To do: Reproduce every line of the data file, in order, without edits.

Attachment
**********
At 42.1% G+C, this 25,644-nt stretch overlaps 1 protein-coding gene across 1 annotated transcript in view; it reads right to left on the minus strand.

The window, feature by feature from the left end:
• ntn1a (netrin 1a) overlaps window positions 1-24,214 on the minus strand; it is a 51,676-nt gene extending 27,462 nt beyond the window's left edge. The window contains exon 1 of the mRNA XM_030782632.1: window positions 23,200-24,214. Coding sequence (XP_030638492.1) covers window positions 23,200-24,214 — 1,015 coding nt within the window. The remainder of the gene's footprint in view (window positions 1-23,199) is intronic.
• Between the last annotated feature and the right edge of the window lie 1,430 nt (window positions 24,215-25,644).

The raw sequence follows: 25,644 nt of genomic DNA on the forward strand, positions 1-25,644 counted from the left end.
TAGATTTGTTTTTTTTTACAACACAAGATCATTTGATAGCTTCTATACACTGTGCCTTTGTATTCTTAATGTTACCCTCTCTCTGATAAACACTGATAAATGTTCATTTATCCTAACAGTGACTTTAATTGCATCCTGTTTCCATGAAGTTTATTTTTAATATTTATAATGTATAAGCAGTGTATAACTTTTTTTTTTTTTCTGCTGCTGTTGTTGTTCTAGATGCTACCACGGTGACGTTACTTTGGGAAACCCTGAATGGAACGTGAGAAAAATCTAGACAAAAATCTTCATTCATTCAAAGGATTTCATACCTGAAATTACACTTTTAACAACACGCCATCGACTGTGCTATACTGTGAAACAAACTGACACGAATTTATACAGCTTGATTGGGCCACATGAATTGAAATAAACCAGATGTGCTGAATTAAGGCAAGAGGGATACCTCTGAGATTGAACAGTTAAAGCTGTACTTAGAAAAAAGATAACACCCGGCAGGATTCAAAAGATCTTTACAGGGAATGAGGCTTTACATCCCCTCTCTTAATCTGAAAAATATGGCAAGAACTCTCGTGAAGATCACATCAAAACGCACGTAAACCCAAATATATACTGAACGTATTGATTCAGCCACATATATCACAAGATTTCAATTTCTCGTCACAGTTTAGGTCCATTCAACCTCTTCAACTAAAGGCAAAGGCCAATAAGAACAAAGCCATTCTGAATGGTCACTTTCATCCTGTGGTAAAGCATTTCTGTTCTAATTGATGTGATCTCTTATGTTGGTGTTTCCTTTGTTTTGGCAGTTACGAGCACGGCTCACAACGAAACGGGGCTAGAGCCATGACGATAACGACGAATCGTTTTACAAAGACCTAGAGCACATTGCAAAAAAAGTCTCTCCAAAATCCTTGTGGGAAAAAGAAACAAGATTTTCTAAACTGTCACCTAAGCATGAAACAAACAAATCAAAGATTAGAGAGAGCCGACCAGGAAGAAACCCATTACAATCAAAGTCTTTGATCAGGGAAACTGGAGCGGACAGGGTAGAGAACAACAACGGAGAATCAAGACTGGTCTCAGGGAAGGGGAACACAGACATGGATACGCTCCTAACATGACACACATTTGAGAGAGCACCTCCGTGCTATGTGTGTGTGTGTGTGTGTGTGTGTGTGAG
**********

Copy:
At 42.1% G+C, this 25,644-nt stretch overlaps 1 protein-coding gene across 1 annotated transcript in view; it reads right to left on the minus strand.

The window, feature by feature from the left end:
• ntn1a (netrin 1a) overlaps window positions 1-24,214 on the minus strand; it is a 51,676-nt gene extending 27,462 nt beyond the window's left edge. The window contains exon 1 of the mRNA XM_030782632.1: window positions 23,200-24,214. Coding sequence (XP_030638492.1) covers window positions 23,200-24,214 — 1,015 coding nt within the window. The remainder of the gene's footprint in view (window positions 1-23,199) is intronic.
• Between the last annotated feature and the right edge of the window lie 1,430 nt (window positions 24,215-25,644).

The raw sequence follows: 25,644 nt of genomic DNA on the forward strand, positions 1-25,644 counted from the left end.
TAGATTTGTTTTTTTTTACAACACAAGATCATTTGATAGCTTCTATACACTGTGCCTTTGTATTCTTAATGTTACCCTCTCTCTGATAAACACTGATAAATGTTCATTTATCCTAACAGTGACTTTAATTGCATCCTGTTTCCATGAAGTTTATTTTTAATATTTATAATGTATAAGCAGTGTATAACTTTTTTTTTTTTTCTGCTGCTGTTGTTGTTCTAGATGCTACCACGGTGACGTTACTTTGGGAAACCCTGAATGGAACGTGAGAAAAATCTAGACAAAAATCTTCATTCATTCAAAGGATTTCATACCTGAAATTACACTTTTAACAACACGCCATCGACTGTGCTATACTGTGAAACAAACTGACACGAATTTATACAGCTTGATTGGGCCACATGAATTGAAATAAACCAGATGTGCTGAATTAAGGCAAGAGGGATACCTCTGAGATTGAACAGTTAAAGCTGTACTTAGAAAAAAGATAACACCCGGCAGGATTCAAAAGATCTTTACAGGGAATGAGGCTTTACATCCCCTCTCTTAATCTGAAAAATATGGCAAGAACTCTCGTGAAGATCACATCAAAACGCACGTAAACCCAAATATATACTGAACGTATTGATTCAGCCACATATATCACAAGATTTCAATTTCTCGTCACAGTTTAGGTCCATTCAACCTCTTCAACTAAAGGCAAAGGCCAATAAGAACAAAGCCATTCTGAATGGTCACTTTCATCCTGTGGTAAAGCATTTCTGTTCTAATTGATGTGATCTCTTATGTTGGTGTTTCCTTTGTTTTGGCAGTTACGAGCACGGCTCACAACGAAACGGGGCTAGAGCCATGACGATAACGACGAATCGTTTTACAAAGACCTAGAGCACATTGCAAAAAAAGTCTCTCCAAAATCCTTGTGGGAAAAAGAAACAAGATTTTCTAAACTGTCACCTAAGCATGAAACAAACAAATCAAAGATTAGAGAGAGCCGACCAGGAAGAAACCCATTACAATCAAAGTCTTTGATCAGGGAAACTGGAGCGGACAGGGTAGAGAACAACAACGGAGAATCAAGACTGGTCTCAGGGAAGGGGAACACAGACATGGATACGCTCCTAACATGACACACATTTGAGAGAGCACCTCCGTGCTATGTGTGTGTGTGTGTGTGTGTGTGTGTGAG